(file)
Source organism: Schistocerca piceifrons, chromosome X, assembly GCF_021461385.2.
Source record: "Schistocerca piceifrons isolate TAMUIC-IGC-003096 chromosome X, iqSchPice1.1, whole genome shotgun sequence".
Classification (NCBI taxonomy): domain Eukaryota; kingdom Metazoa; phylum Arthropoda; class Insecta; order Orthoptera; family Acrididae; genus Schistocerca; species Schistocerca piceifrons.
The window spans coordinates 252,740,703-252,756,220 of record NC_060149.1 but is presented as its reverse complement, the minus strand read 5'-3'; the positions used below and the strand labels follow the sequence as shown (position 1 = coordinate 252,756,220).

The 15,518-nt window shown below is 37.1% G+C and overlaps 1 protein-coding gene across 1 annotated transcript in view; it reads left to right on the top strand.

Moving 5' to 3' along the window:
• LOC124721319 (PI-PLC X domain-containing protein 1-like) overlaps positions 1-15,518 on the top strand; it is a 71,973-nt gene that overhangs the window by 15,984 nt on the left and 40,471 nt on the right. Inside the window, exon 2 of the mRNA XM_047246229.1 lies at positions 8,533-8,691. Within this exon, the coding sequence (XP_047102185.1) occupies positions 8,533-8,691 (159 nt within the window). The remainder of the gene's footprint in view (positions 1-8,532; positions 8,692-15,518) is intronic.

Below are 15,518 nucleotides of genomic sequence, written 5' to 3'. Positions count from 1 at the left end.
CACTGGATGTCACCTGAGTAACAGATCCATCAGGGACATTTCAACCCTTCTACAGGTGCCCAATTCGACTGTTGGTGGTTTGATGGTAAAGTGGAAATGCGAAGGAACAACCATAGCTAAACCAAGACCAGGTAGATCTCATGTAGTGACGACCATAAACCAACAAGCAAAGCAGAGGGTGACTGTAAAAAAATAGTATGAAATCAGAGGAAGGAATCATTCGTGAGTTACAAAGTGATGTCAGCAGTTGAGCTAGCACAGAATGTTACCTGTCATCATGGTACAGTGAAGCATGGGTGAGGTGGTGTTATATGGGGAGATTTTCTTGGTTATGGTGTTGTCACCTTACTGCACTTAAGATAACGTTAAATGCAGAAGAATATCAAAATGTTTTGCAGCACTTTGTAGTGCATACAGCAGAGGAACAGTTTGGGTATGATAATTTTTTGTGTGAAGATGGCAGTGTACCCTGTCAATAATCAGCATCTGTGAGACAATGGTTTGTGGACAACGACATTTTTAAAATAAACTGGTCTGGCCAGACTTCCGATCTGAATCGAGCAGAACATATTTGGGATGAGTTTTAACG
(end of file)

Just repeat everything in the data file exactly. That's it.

Source organism: Schistocerca piceifrons, chromosome X, assembly GCF_021461385.2.
Source record: "Schistocerca piceifrons isolate TAMUIC-IGC-003096 chromosome X, iqSchPice1.1, whole genome shotgun sequence".
Classification (NCBI taxonomy): domain Eukaryota; kingdom Metazoa; phylum Arthropoda; class Insecta; order Orthoptera; family Acrididae; genus Schistocerca; species Schistocerca piceifrons.
The window spans coordinates 252,740,703-252,756,220 of record NC_060149.1 but is presented as its reverse complement, the minus strand read 5'-3'; the positions used below and the strand labels follow the sequence as shown (position 1 = coordinate 252,756,220).

The 15,518-nt window shown below is 37.1% G+C and overlaps 1 protein-coding gene across 1 annotated transcript in view; it reads left to right on the top strand.

Moving 5' to 3' along the window:
• LOC124721319 (PI-PLC X domain-containing protein 1-like) overlaps positions 1-15,518 on the top strand; it is a 71,973-nt gene that overhangs the window by 15,984 nt on the left and 40,471 nt on the right. Inside the window, exon 2 of the mRNA XM_047246229.1 lies at positions 8,533-8,691. Within this exon, the coding sequence (XP_047102185.1) occupies positions 8,533-8,691 (159 nt within the window). The remainder of the gene's footprint in view (positions 1-8,532; positions 8,692-15,518) is intronic.

Below are 15,518 nucleotides of genomic sequence, written 5' to 3'. Positions count from 1 at the left end.
CACTGGATGTCACCTGAGTAACAGATCCATCAGGGACATTTCAACCCTTCTACAGGTGCCCAATTCGACTGTTGGTGGTTTGATGGTAAAGTGGAAATGCGAAGGAACAACCATAGCTAAACCAAGACCAGGTAGATCTCATGTAGTGACGACCATAAACCAACAAGCAAAGCAGAGGGTGACTGTAAAAAAATAGTATGAAATCAGAGGAAGGAATCATTCGTGAGTTACAAAGTGATGTCAGCAGTTGAGCTAGCACAGAATGTTACCTGTCATCATGGTACAGTGAAGCATGGGTGAGGTGGTGTTATATGGGGAGATTTTCTTGGTTATGGTGTTGTCACCTTACTGCACTTAAGATAACGTTAAATGCAGAAGAATATCAAAATGTTTTGCAGCACTTTGTAGTGCATACAGCAGAGGAACAGTTTGGGTATGATAATTTTTTGTGTGAAGATGGCAGTGTACCCTGTCAATAATCAGCATCTGTGAGACAATGGTTTGTGGACAACGACATTTTTAAAATAAACTGGTCTGGCCAGACTTCCGATCTGAATCGAGCAGAACATATTTGGGATGAGTTTTAACG